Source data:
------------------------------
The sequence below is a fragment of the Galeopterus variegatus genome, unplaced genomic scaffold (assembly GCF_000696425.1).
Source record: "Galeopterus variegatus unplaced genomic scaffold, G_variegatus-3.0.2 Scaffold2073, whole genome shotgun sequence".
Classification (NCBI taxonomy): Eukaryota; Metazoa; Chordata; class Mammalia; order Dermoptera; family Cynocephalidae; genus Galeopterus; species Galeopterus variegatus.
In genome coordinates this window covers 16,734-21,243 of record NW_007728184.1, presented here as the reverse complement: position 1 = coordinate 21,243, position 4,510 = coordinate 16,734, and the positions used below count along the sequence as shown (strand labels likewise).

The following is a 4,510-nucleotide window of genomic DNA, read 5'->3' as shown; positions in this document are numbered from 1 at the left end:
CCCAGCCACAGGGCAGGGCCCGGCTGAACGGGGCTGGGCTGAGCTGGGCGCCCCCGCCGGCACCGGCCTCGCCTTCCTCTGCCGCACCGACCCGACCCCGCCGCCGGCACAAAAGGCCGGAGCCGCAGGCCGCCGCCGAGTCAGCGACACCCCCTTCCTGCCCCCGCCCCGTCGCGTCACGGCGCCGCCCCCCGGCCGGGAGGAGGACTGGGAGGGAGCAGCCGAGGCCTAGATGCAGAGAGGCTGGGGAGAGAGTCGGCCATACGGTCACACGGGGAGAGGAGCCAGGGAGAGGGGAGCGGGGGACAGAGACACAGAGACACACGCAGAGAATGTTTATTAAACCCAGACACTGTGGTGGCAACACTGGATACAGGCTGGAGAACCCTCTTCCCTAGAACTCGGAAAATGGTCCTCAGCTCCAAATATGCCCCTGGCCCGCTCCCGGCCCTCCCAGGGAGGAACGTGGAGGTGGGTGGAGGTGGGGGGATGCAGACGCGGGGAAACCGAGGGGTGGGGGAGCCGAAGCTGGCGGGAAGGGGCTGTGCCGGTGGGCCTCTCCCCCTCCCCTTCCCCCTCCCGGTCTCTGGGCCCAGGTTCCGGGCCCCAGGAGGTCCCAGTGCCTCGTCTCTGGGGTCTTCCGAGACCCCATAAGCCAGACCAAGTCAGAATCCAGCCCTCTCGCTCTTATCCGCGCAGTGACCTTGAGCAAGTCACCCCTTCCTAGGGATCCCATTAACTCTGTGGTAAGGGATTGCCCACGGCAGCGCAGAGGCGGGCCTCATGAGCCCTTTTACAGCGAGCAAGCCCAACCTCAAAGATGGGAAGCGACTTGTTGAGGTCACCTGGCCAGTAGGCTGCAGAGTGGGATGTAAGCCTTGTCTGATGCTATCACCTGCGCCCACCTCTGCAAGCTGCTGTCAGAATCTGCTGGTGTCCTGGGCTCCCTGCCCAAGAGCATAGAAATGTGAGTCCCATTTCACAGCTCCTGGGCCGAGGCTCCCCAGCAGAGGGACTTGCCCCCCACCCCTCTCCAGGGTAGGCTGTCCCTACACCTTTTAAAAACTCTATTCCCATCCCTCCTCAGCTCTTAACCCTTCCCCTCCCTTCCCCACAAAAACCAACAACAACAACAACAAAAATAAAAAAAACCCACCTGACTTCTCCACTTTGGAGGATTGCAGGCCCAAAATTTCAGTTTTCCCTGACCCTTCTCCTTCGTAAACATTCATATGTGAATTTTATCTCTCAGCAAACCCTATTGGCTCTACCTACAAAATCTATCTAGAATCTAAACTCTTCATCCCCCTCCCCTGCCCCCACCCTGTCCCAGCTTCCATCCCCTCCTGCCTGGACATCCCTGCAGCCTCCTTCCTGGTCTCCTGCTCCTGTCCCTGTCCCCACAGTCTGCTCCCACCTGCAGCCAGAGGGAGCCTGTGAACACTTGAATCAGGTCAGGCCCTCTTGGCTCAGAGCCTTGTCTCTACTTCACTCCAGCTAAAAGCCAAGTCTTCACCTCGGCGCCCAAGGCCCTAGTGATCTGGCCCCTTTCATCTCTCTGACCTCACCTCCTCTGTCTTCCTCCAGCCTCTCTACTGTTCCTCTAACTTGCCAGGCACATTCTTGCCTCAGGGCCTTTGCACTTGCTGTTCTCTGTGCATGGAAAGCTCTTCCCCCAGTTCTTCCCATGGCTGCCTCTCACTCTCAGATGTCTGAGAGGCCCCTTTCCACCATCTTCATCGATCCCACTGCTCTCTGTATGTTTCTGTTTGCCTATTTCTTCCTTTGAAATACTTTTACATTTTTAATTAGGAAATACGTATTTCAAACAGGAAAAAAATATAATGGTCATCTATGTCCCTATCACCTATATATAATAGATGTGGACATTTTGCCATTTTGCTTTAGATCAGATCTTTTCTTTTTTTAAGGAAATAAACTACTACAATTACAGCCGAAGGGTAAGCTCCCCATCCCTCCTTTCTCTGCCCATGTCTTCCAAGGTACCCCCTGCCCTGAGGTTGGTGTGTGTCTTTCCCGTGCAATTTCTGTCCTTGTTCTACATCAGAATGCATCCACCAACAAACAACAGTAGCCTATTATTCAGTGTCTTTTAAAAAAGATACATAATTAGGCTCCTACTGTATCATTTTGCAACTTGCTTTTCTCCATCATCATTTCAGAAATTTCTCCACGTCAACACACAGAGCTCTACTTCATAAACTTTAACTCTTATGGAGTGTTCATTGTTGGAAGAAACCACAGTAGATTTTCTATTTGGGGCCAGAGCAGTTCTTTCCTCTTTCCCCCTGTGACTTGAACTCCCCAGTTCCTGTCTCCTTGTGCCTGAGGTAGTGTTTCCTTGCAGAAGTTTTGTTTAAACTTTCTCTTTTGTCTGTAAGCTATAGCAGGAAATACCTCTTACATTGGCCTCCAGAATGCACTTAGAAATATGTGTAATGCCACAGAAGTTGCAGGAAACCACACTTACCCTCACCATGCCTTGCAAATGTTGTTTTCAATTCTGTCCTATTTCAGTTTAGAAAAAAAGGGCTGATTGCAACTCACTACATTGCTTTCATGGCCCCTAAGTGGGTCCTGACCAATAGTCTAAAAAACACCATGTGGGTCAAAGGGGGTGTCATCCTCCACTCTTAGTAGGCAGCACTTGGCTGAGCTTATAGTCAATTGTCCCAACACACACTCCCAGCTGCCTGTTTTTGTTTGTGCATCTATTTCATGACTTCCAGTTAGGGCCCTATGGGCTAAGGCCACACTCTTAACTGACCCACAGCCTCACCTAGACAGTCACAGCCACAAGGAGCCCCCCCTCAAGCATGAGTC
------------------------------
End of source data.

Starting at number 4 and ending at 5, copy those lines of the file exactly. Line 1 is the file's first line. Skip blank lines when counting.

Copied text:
In genome coordinates this window covers 16,734-21,243 of record NW_007728184.1, presented here as the reverse complement: position 1 = coordinate 21,243, position 4,510 = coordinate 16,734, and the positions used below count along the sequence as shown (strand labels likewise).

The following is a 4,510-nucleotide window of genomic DNA, read 5'->3' as shown; positions in this document are numbered from 1 at the left end: